“We provide something locally that people can
reach out to for help, and if nobody reaches out,
then we just pick people to help because our goal is,
at the end of the year, to have no money in our account.”
Brian Aubuchon, Team Nicky
The second thing that families need are resources outside of the schools. “There are lots of different tools, such as weighted blankets and weighted vests, puzzles and games that are specifically geared toward helping with sensory issues,” Aubuchon explains. These tools that can make a difference for a child on the autism spectrum are also rather pricey, so that is where Team Nicky can step in to fill the gaps and make life a little easier for the parents.
Once a week, Holly Lanes hosts a sensory-friendly day, providing a comfortable environment for kids to bowl by minimizing the lights and sounds. The most comforting thing for the families that attend, Aubuchon says, is just knowing that they’re around other parents who understand autism. “A lot of families are nervous to go places, because they have no idea how their child will react, or how others will react to their child,” he says. Social interaction is one of the biggest challenges for children with autism, so exposure to social situations is essential for their development. At the same time, when other people don’t understand the reactions of the child on the spectrum, it can be very difficult. This is so extreme at times, that Aubuchon has had strangers at the grocery store tell him to “better discipline his child,” because they simply aren’t aware of what autism is or looks like.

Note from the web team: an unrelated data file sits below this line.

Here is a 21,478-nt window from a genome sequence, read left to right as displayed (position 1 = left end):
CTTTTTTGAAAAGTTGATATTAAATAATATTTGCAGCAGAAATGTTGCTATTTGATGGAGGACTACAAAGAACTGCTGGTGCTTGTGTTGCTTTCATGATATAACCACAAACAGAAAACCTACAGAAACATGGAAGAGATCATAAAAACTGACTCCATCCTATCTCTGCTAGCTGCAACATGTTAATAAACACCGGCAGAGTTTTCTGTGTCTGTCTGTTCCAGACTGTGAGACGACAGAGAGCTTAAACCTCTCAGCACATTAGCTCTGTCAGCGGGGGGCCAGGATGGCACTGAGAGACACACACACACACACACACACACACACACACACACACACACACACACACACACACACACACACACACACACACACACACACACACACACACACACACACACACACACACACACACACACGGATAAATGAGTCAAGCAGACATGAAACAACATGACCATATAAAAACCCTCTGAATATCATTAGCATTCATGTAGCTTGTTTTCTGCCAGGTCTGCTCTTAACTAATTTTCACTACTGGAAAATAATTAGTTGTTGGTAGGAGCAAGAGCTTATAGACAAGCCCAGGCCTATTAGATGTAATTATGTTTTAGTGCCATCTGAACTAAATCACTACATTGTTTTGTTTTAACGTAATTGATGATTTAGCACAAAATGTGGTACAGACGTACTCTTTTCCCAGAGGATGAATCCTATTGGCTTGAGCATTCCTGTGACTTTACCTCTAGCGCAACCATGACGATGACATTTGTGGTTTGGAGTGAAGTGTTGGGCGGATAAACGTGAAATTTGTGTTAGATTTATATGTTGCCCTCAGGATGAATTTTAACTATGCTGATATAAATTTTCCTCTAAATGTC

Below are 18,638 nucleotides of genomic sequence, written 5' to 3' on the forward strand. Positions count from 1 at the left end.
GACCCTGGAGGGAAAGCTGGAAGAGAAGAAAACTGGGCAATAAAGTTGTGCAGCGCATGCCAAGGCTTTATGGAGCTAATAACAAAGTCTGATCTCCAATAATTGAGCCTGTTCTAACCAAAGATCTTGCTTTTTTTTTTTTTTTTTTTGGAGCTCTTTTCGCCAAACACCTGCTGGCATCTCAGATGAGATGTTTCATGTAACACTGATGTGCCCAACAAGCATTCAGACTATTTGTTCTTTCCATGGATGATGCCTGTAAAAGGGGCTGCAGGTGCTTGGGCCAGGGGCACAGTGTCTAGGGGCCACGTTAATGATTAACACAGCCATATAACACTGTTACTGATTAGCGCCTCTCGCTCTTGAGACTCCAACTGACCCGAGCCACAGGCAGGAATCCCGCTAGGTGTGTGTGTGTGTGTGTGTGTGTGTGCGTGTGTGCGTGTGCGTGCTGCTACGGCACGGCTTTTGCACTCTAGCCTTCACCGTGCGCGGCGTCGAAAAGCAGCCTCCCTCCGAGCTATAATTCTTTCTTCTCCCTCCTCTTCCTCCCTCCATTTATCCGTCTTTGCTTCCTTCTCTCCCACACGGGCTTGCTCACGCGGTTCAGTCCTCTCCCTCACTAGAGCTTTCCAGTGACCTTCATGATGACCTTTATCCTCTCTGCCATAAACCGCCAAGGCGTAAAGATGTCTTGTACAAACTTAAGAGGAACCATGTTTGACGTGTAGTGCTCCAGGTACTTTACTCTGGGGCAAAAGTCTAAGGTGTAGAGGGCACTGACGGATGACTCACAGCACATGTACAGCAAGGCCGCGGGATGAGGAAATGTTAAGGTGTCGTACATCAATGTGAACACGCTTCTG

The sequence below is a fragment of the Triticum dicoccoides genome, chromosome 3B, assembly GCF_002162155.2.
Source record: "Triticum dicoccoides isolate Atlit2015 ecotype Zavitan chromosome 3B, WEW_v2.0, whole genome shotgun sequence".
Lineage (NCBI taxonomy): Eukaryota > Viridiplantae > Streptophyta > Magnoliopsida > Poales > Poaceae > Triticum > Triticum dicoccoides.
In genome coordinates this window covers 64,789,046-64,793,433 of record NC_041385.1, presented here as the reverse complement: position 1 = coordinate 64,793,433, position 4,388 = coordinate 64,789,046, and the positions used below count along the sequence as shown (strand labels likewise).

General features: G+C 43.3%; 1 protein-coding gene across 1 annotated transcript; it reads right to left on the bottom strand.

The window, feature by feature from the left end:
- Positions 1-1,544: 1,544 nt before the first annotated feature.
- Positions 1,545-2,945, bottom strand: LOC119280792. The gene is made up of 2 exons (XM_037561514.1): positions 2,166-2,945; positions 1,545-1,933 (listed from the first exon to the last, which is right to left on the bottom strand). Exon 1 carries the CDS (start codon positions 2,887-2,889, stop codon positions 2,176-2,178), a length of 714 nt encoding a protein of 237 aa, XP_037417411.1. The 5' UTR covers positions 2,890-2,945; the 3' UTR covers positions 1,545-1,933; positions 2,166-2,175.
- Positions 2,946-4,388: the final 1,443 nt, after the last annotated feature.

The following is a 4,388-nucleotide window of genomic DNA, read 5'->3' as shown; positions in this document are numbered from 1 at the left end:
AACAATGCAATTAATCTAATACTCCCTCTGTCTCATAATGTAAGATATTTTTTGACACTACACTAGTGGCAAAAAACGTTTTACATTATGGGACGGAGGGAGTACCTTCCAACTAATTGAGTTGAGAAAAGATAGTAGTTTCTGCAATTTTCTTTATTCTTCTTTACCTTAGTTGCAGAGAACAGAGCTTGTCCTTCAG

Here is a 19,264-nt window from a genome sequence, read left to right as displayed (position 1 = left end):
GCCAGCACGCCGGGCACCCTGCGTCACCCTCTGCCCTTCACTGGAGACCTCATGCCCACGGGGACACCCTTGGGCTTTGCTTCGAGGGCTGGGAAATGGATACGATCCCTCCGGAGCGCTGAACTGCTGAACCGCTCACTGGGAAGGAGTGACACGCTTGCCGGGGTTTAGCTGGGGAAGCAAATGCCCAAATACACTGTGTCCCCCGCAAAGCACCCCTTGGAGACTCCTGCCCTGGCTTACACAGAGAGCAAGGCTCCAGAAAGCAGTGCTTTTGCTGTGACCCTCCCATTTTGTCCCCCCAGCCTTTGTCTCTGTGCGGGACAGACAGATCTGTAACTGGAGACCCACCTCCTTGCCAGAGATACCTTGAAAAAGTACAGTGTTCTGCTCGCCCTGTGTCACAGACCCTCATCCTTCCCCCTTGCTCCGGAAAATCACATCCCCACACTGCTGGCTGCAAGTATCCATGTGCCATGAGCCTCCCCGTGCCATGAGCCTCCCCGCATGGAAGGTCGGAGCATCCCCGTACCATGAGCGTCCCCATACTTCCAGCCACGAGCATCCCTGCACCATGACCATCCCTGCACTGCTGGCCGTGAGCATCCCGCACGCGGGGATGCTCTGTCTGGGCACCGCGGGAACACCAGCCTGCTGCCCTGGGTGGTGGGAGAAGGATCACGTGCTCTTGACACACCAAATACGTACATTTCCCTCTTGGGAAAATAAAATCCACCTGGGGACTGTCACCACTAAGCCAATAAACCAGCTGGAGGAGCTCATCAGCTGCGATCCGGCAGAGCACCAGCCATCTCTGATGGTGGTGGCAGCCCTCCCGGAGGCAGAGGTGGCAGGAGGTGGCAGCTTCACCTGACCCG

“A lot of parents are afraid to go to the park, because, for example, when my son pushes someone, it isn’t because he is angry, it’s because he is trying to relay that he wants to play. But, the first instinct of the other parent is to get upset. When you try to explain it to them, some parents are understanding while others aren’t. So, you get nervous.” Dominic is in fifth grade and has the reading and math skills of an eight-grader, while his social skills are closer to a second-grade level. He doesn’t need more help in math, he needs more practice socializing. At Team Nicky events, other parents are understanding and can help each other.
One of Aubuchon’s long-term goals is to develop a national identifier, so that children with autism might experience more understanding, rather than negative judgments. “If we had a bracelet to wear so that if you see another kid acting out on the playground or in the movie theater, you could see the bracelet and have at least somewhat of an understanding of what is going on,” he says.
In the meantime, Brian and Tina Aubuchon and Team Nicky will continue to do what they can to raise awareness and to create supportive environments for families with autistic children. “In our family, it’s great to watch how our sons support and help each other,” Aubuchon says. “If we can create that type of environment at the bowling alley and raise funds that help provide environments where families can congregate and support each other, that is a really cool thing for us.”
To get involved with Team Nicky Inc., visit teamnicky.org, or find them on Facebook.
At Team Nicky, our mission is to provide inspiration,
motivation, and resources to groups, families, and
even strangers in times of need, and provide
assistance to others when normal resources run dry.